Using evergreen plants & shrubs to liven up a winter garden

Val Bourne / 17 November 2011

Find out how to get your winter garden up to scratch by planting rich-green evergreens.

The single biggest improvement you can make is to plant more rich-green evergreens with high-gloss leaves. These shine out like a beacon in winter light and radiate warmth just when we gardeners need it most. You can use them informally by planting evergreen shrubs, or you can topiarise yew and box. Tightly-clipped evergreens, such as yew and box, will add formal structure as well as warmth. They look particularly stylish in town gardens.

Box (Buxus sempervirens ‘Suffruticosa’) can be clipped into any shape due to its small leaves. Spirals, cones, balls and squares are more traditional. But I have a handsome cockerel and a hen! The traditional time to clip box is early June, after the frosts have ceased. If the shape needs more honing, give it a second light trim in late August. Yew is clipped in August and is a much larger plant suitable for hedges or larger single specimens

Both are best grown in the ground and both will benefit from a controlled release fertiliser used in the growing season - between April and September. You can containerise box. But it will need regular watering and a fortnightly nitrogen-rich feed to keep the foliage a rich green.

Some evergreens will also provide winter fragrant flower as well as good leaf and the best of all is Sarcococca confusa. This oriental, small shrub has rich-green pointed leaves and ivory white flowers which are little more than collections of stamens. But they belt out a powerful scent which will fragrance a wide area so use it close to gates, doorways and paths. This shrub is also very happy in a container.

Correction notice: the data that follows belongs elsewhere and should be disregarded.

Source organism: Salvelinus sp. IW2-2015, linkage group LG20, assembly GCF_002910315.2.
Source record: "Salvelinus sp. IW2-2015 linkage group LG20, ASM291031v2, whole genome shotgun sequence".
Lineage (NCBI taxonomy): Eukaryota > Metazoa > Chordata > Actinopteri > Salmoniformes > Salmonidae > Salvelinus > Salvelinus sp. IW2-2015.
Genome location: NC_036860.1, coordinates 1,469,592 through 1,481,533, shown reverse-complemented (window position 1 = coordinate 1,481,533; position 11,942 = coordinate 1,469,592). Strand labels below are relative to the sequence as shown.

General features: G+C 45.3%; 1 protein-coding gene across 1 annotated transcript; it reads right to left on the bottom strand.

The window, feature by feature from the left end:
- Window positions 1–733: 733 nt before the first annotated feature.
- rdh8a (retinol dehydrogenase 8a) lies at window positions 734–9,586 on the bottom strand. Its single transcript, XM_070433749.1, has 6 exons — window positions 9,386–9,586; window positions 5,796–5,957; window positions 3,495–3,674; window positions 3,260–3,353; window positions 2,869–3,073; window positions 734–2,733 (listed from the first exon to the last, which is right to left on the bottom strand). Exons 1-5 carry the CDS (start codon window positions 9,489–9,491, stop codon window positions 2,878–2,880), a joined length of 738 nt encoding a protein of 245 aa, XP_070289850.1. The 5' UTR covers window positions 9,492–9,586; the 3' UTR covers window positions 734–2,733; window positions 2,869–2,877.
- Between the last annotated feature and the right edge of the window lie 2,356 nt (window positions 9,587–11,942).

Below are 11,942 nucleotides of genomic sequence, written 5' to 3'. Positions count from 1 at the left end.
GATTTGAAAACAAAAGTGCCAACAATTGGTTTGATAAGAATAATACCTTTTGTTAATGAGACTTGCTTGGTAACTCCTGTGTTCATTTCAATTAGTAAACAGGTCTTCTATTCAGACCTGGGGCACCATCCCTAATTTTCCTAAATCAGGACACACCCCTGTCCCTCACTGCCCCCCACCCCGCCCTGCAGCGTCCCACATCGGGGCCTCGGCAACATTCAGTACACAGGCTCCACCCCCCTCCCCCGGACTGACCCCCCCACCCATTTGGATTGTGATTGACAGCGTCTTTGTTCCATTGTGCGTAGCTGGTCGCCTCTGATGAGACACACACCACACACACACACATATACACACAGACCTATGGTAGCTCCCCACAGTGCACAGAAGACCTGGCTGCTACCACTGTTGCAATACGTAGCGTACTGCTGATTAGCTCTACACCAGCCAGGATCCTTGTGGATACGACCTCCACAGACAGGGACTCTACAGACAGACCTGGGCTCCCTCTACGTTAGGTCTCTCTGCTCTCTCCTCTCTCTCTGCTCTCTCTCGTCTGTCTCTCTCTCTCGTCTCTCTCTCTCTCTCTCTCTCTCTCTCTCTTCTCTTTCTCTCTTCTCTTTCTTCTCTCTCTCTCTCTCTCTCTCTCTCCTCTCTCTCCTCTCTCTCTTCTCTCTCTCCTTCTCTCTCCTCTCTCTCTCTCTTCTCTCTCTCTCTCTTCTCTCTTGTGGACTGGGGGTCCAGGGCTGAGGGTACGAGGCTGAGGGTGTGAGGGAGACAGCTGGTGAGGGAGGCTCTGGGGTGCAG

There are lots of skimmias that you could use too, but the star performer is Skimmia x confusa ‘Kew Green’ -a small laurel-like shrub which produces sweetly fragrant cream flowers in spring. Skimmias are tremendous garden value, because they produce their buds in the previous summer. ‘Kew Green’ has triangular heads consisting of hundreds of lime-green buds suffused in rhubarb pink. These are every bit as decorative as the flowers and they give a long season of interest before the flowers open. Some female skimmias also berry well and the best is S. japonica ‘Nymans’.

If you need a larger winter-flowering evergreen for the edge of a garden, forms of Viburnum tinus are ideal. They have the added advantage of being able to grow happily in deep shade. Although the clusters of flowers aren’t fragrant the combination of pink bud against white flower is delicately pretty in winter light. ‘Eve Price’ is the most compact and colourful - the dark, almost-red buds frame pink flowers. ‘Gwenllian’ is larger (up to 10 ft or 3 metres) with paler blush-white flowers.

You can also explore hollies, eleagnus, aucubas, choisya, osmanthus and photinia. But opt rich-green leaved varieties rather than the golden variegated ones if you want to get the ‘winter warmer’ effect.

The opinions expressed are those of the author and are not held by Saga unless specifically stated.

The material is for general information only and does not constitute investment, tax, legal, medical or other form of advice. You should not rely on this information to make (or refrain from making) any decisions. Always obtain independent, professional advice for your own particular situation.